Chem Trails: Yamaha RD400 Street Tracker

Yamaha RD400 Street TrackerA Smokin’ Two-Stroke Tracker from DubStyle Designs…  

There are workshops who turn out a kaleidoscopic range of custom bikes, always experimenting with a style or era or make they haven’t yet explored, often at the behest of a client. Then there are those lone builders operating out of small sheds or home garages who have something akin to a singular vision — a focused aesthetic they keep honing with every build, creating a signature style you can identify at a mere glance.

Yamaha RD400 Street TrackerGarett Wilson of Colorado’s DubStyle Designs is the latter. One of our favorite builders, Garett has over the years turned out a small stable of performance street trackers designed to perform as well as they look — all bearing a good bit of 70s flair and built out of his garage.

“I’ve slowly been acquiring tools in my three-car garage so that now it’s a zero-car garage, but it fits a bunch of bikes.”

Yamaha RD400 Street Tracker

A new DubStyle build is always a treat, and this two-stroke tracker might be our favorite yet. It began life as a ’77 Yamaha RD400 that Garett acquired in trade nearly a decade ago. He’s been working on the bike on and off for years, but it wasn’t until January of this year that he got really serious about completing it in time for the 2024 Handbuilt Show in April.

Yamaha RD400 Street TrackerWe got a peek at what was coming back in December ’23 when Garett reached out, said he was working on an RD400, and wondered if we’d ever heard of anyone ever nicknaming their two-stroke project “Chem Trails.” We hadn’t, and we thought it was absolutely perfect for such a smoker!

Yamaha RD400 Street TrackerFast forward a few months and “Chem Trails” made its debut at the 2024 Handbuilt Show — one of the few street trackers in attendance this year, actually — but we were waiting on a full set of photos to run a feature of the bike. Now they’re here and we’re thrilled to share this root beer-flavored tracker with you.

Photo: Handbuilt Show / Revival Cycles

Garett took inspiration from the Champion frames so popular on flat tracks around the country for the last 50 years and more. He fabricated a new back half of the frame to mimic this style and used a Champion-style fiberglass tail modified to run a taillight and house some of the bike’s electrics.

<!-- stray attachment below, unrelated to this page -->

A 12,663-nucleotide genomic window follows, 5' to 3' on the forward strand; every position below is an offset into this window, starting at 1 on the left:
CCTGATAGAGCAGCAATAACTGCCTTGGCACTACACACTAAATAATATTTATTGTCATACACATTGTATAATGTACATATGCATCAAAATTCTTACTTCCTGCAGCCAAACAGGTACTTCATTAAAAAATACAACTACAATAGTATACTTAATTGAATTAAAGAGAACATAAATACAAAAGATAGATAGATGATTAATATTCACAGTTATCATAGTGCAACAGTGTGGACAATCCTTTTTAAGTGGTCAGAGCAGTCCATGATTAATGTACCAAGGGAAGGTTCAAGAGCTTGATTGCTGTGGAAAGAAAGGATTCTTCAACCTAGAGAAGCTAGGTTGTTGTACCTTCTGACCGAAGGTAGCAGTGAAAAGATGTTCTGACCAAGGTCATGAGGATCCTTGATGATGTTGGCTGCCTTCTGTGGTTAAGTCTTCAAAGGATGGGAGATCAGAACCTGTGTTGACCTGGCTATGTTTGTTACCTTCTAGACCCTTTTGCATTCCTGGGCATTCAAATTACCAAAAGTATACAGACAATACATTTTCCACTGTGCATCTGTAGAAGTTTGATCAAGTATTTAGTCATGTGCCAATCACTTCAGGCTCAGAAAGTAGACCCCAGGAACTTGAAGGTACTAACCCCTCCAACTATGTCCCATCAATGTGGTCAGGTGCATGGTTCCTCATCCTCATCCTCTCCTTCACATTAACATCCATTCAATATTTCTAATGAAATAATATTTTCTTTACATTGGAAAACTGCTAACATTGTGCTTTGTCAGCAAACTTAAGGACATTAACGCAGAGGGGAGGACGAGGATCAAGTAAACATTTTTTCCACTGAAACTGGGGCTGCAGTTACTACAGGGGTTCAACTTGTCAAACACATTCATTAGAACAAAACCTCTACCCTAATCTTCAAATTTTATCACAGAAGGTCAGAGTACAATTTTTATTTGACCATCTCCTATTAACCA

Yamaha RD400 Street TrackerThe wheels and swingarm are 70s Kawasaki units with custom-machined spacers and carriers courtesy of Jake Shellito, while the tank is from a Yamaha YZ400 of similar vintage with graphics hand-laid by Dan White of Whitey’s Paint Shop. Garett shaved the forks and lowered them slightly, matching them with a pair of 14-inch Fox shocks in the back for the stance he needed.

Yamaha RD400 Street TrackerTwo-stroke guru Gary Braun of Retrodyne rebuilt the engine complete with some port work and vapor-honed Webco heads, while Garett worked up the exhaust out of reconditioned Factory Pipe chambers and modified FMF silencers. He moved the controls back about an inch for a more aggressive riding position, and many of the components have been baked in black or bronze Cerakote thanks to Vernon Wagoner and Neco Customs.

The subtle LED headlight cleverly inlaid in the front number plate all but hides the street-legality of the bike, and the overall look is that of a TT racer from the 1970s — with some modern upgrades, of course.

Yamaha RD400 Street TrackerThe bike weighs 275 pounds dry, and while Garett has hardly had a chance to put it through its paces yet, we’re sure this two-stroke street smoker won’t disappoint. If you want to see it yourself, “Chem Trails” will be on display at Sturgis this summer.

Below is our full interview with Garett for those who want more details on the build.

Yamaha RD400 Tracker: Builder Interview

Yamaha RD400 Street Tracker

• Please tell us a bit about yourself, your history with motorcycles, and your workshop.